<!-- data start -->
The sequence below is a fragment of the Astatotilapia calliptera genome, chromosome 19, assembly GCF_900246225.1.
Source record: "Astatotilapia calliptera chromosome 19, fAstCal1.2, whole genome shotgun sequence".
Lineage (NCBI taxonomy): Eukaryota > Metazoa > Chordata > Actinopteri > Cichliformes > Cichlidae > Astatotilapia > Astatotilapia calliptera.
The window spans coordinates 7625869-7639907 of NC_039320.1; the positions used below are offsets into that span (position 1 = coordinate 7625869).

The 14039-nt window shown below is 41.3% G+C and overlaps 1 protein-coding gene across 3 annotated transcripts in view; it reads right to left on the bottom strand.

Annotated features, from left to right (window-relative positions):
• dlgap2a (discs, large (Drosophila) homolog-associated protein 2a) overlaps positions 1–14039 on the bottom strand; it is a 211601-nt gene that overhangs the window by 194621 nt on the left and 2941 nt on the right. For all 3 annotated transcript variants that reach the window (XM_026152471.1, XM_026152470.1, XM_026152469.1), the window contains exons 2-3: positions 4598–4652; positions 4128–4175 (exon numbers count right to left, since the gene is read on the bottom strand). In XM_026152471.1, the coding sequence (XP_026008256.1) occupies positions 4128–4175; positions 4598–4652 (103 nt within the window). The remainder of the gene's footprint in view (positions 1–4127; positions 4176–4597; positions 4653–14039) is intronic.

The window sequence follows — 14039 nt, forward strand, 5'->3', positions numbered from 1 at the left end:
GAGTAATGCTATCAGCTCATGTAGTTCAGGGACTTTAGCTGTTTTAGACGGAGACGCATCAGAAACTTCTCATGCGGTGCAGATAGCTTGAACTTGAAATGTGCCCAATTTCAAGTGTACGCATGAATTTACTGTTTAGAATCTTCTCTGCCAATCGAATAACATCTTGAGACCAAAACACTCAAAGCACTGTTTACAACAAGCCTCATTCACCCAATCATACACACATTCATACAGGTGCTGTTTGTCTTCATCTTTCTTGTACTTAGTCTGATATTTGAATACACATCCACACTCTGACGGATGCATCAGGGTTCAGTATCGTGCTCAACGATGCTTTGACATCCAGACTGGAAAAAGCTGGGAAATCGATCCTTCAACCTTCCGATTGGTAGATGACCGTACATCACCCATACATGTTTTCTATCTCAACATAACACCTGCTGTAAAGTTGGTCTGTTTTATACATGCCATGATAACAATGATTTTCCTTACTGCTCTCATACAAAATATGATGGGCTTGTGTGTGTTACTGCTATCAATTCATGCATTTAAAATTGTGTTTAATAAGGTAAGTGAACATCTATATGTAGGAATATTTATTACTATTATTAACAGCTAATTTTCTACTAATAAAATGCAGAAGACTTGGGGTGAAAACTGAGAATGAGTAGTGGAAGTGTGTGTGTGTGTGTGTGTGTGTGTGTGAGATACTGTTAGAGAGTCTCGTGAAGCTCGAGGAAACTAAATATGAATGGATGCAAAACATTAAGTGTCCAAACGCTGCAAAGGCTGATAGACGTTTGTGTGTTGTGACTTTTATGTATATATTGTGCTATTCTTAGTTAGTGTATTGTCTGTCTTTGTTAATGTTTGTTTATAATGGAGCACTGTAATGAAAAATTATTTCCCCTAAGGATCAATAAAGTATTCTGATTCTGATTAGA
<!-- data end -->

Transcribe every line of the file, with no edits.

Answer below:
The sequence below is a fragment of the Astatotilapia calliptera genome, chromosome 19, assembly GCF_900246225.1.
Source record: "Astatotilapia calliptera chromosome 19, fAstCal1.2, whole genome shotgun sequence".
Lineage (NCBI taxonomy): Eukaryota > Metazoa > Chordata > Actinopteri > Cichliformes > Cichlidae > Astatotilapia > Astatotilapia calliptera.
The window spans coordinates 7625869-7639907 of NC_039320.1; the positions used below are offsets into that span (position 1 = coordinate 7625869).

The 14039-nt window shown below is 41.3% G+C and overlaps 1 protein-coding gene across 3 annotated transcripts in view; it reads right to left on the bottom strand.

Annotated features, from left to right (window-relative positions):
• dlgap2a (discs, large (Drosophila) homolog-associated protein 2a) overlaps positions 1–14039 on the bottom strand; it is a 211601-nt gene that overhangs the window by 194621 nt on the left and 2941 nt on the right. For all 3 annotated transcript variants that reach the window (XM_026152471.1, XM_026152470.1, XM_026152469.1), the window contains exons 2-3: positions 4598–4652; positions 4128–4175 (exon numbers count right to left, since the gene is read on the bottom strand). In XM_026152471.1, the coding sequence (XP_026008256.1) occupies positions 4128–4175; positions 4598–4652 (103 nt within the window). The remainder of the gene's footprint in view (positions 1–4127; positions 4176–4597; positions 4653–14039) is intronic.

The window sequence follows — 14039 nt, forward strand, 5'->3', positions numbered from 1 at the left end:
GAGTAATGCTATCAGCTCATGTAGTTCAGGGACTTTAGCTGTTTTAGACGGAGACGCATCAGAAACTTCTCATGCGGTGCAGATAGCTTGAACTTGAAATGTGCCCAATTTCAAGTGTACGCATGAATTTACTGTTTAGAATCTTCTCTGCCAATCGAATAACATCTTGAGACCAAAACACTCAAAGCACTGTTTACAACAAGCCTCATTCACCCAATCATACACACATTCATACAGGTGCTGTTTGTCTTCATCTTTCTTGTACTTAGTCTGATATTTGAATACACATCCACACTCTGACGGATGCATCAGGGTTCAGTATCGTGCTCAACGATGCTTTGACATCCAGACTGGAAAAAGCTGGGAAATCGATCCTTCAACCTTCCGATTGGTAGATGACCGTACATCACCCATACATGTTTTCTATCTCAACATAACACCTGCTGTAAAGTTGGTCTGTTTTATACATGCCATGATAACAATGATTTTCCTTACTGCTCTCATACAAAATATGATGGGCTTGTGTGTGTTACTGCTATCAATTCATGCATTTAAAATTGTGTTTAATAAGGTAAGTGAACATCTATATGTAGGAATATTTATTACTATTATTAACAGCTAATTTTCTACTAATAAAATGCAGAAGACTTGGGGTGAAAACTGAGAATGAGTAGTGGAAGTGTGTGTGTGTGTGTGTGTGTGTGTGTGAGATACTGTTAGAGAGTCTCGTGAAGCTCGAGGAAACTAAATATGAATGGATGCAAAACATTAAGTGTCCAAACGCTGCAAAGGCTGATAGACGTTTGTGTGTTGTGACTTTTATGTATATATTGTGCTATTCTTAGTTAGTGTATTGTCTGTCTTTGTTAATGTTTGTTTATAATGGAGCACTGTAATGAAAAATTATTTCCCCTAAGGATCAATAAAGTATTCTGATTCTGATTAGA